I post all of our Austin rental and sales listings on Austin Craigslist under the real estate section. It’s free and sometimes effective, so there is no reason not to post listings on Austin Craigslist, along with photos. In doing so, and in observing how user-unfriendly the Craigslist interface is from a real estate listing browsing standpoint, I’ve come to some conclusions.
The only real effective way to use Craigslist to locate Austin real estate is to search for keywords. For example, there have been nearly 300 new real estate postings on the Austin Craigslist real estate for sale section so far today (4/13/2007). Scrolling down the page reading the listing titles is time consuming and isn’t very productive. Clicking the “Next 100 Postings” link at the bottom of each page, just provides more of the same. You’d have to scroll through 1,000+ postings just to view the last 4 days of new entries. Since postings remain active on Craigslist for 45 days, it’s unlikely that anyone is going to scroll through all available listings. They are instead going to search for keywords.
So if I was looking for a home in Circle C, or Legends Oaks, or Western Oaks or Shady Hollow, I would be typing a search for those neighborhood names. Or I’d be searching for some other attribute such as “South Austin”, “Kiker” Elementary, or “Bowie” High School for example. If I wanted a home that attended Westlake High School, I’d search for “Eanes” or “Westlake”.
So, knowing that my Austin Craigslist posting is most likely to be viewed as a search result, I need to make sure all listing copy is written in a keyword rich manner.
For example, let’s say I have a listing in Travis Heights, off South Congress (soco) in South Austin for sale. Would the following be good ad copy?:
Charming older cottage minutes from downtown and close to everything. Walking distance to neighborhood park and pool and local shops and restaurants.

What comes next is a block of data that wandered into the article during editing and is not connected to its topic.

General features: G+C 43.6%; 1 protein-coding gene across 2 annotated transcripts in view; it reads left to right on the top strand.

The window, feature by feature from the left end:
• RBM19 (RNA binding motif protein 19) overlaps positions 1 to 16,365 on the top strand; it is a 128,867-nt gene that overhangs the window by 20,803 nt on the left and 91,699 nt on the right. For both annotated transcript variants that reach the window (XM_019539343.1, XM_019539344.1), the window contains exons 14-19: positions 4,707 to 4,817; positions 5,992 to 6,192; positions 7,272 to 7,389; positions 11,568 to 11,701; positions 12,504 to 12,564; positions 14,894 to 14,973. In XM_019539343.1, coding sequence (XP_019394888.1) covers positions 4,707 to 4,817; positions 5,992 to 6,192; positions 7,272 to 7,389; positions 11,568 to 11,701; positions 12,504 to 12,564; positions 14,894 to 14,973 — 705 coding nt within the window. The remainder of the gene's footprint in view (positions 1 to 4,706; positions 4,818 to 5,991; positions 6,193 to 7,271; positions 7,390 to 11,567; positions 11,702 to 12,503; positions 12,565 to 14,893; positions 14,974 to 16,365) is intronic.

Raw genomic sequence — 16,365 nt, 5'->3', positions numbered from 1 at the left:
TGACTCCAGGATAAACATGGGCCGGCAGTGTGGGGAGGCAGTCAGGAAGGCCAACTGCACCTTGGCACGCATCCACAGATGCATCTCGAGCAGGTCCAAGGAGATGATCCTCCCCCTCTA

Notice the lack of relevant keywords in the sample sentence? How would a searcher who wants a home in Travis Heights find my listing when there is no mention of the neighborhood? They wouldn’t. I’ve seen many poorly written ads like this on Craigslist.
Better copy would be:
South Central Austin charmer in Travis Heights minutes to downtown Austin, 6th Street and Zilker. Walk to Stacy Park and pool and to South Congress (soco) shops and restaurants.
Notice the difference? We’ve said essentially the same thing as the first example, but in a keyword rich manner that is more likely to result in the posting being seen by someone searching for a home in Travis Heights or near South Congress (soco).
We can take this concept a step further by thinking of secondary keywords to include in an ad. For example, a rental listing I recently posted on Craigslist is located in Western Oaks. I lead off the ad with:
Great home, nicely updated in a superb South Austin location in Western Oaks close to Legend Oaks and Circle C.
Why am I mentioning “close to Legend Oaks and Circle C”? Because anyone searching for a home for rent in Legend Oaks or Circle C may be interested in this home in Western Oaks also. I want to capture as many interested prospects with the ad as possible. Also, since quality schools are a motivating attribute for many in the SW Austin area, it’s important to mention all schools by name in case someone is searching specifically for a home that attends certain schools.
So, writing a Craigslist ad is not that different from writing website copy. One has to ask “what keywords and search phrases might be used by people whom I want to find this content?” Then make sure those keywords are included in what you write.